Trauma To The Patella
Kneecap injuries are more common than people realize. Common causes of knee injury include:
- Meniscus tears
Make sure to protect your knee from overuse and follow your physiotherapist’s advice on how frequently to exercise.
How To Treat Runner’s Knee
Most people will experience symptoms of the runner’s knee before it becomes too serious. To treat a runner’s knee, take these steps to ease pain and inflammation.
If you find you are experiencing runner’s knee symptoms during or after running, take a break for a day or two to allow your muscles to rest and heal. Once you return to running, plan routes that allow you to build up strength in your knee muscles so you can continue to reach your fitness goals.
Ice and Elevate
Reduce inflammation by icing and elevating your knee.
Here are some great stretch exercises to help loosen muscles and keep your knees comfortable during exercise.
- Iliotibial Band Foam Roll
- Quadriceps stretch
- Hamstring stretch
- Calf stretch
Do stretch exercises in between runs to prevent muscle and ligaments from contracting or getting stiff.
Treatments For Runner’s Knee
Taping For Runner’s Knee
You have probably seen athletes with colorful tape on their legs during a performance. This tape is designed to pull the skin around the knee to encourage positive running movement. KT Tape and Leukotape are two of the best options for runners who want to improve their movement. Your physiotherapist can teach you how to properly apply the tape for maximum results.
Bracing For Runner’s Knee
Earlier we mentioned that some runners may experience patellofemoral syndrome due to a misalignment of the patella. A specially designed knee brace can help with realignment and ensure that your body’s moving properly while running. The brace has a buttress or padding that sits on the outside of the kneecap, keeping it within the femur groove. Only use a knee brace that has been designed to fit your body. Your physiotherapist can help you find the right size and style for your physical needs.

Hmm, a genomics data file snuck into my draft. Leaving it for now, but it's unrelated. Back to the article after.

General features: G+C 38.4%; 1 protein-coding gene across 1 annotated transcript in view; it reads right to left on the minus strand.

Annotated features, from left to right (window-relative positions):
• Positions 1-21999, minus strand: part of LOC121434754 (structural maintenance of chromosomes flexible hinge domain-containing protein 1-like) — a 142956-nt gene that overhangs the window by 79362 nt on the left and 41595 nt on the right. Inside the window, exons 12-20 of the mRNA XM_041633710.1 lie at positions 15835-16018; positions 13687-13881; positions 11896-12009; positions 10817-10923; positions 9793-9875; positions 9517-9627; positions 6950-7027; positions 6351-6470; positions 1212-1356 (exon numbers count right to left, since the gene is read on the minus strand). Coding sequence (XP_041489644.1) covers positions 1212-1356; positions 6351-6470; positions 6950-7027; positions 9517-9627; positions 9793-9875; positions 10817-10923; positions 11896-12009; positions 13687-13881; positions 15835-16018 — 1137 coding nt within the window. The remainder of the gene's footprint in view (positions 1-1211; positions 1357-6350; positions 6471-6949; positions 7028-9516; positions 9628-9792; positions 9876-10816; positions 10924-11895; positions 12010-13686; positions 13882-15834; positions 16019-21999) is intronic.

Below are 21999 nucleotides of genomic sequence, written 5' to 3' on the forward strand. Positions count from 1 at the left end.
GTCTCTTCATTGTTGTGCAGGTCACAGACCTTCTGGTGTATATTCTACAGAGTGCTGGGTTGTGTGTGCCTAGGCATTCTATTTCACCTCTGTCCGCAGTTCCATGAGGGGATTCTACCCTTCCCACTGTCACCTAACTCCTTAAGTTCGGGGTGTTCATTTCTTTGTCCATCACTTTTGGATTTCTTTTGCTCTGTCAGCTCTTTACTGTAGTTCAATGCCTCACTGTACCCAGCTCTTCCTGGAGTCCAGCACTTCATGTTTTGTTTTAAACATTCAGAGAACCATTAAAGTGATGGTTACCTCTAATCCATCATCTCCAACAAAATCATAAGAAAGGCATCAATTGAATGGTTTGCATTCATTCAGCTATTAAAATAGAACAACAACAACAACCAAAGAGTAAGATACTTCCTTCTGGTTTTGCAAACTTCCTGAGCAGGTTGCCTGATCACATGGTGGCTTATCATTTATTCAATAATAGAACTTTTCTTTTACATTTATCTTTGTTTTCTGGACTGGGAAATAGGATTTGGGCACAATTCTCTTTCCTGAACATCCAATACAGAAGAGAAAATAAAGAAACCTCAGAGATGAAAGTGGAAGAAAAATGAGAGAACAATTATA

Custom Orthotics for Patellofemoral
Running can put a strain on our knees, legs, and joints. Having the right kind of shoes can make a difference in performance and comfort. Custom orthotics ensure your foot is hitting the ground in the right spot and that your body absorbs the impact safely. Your physiotherapist can help you find the right custom orthotic options that will help improve comfort and reduce injury.
How Long Does Runner’s Knee Last
Runner’s knee recovery time can vary by patient. Most patients do not require surgery and can benefit significantly from physiotherapy that helps strengthen the patella muscles. Your physiotherapist will also provide you with an at-home physical therapy plan so you can continue healing in between sessions. With this combination of therapies, most patients experience improvement within four to six weeks with full recovery by 12 weeks.
If you are experiencing runner’s knee pain, contact the team at Knead Wellness. Our experienced and professional physiotherapists specialize in sports injuries, offering results-focused rehabilitation plans that get patients back to doing the activities they love.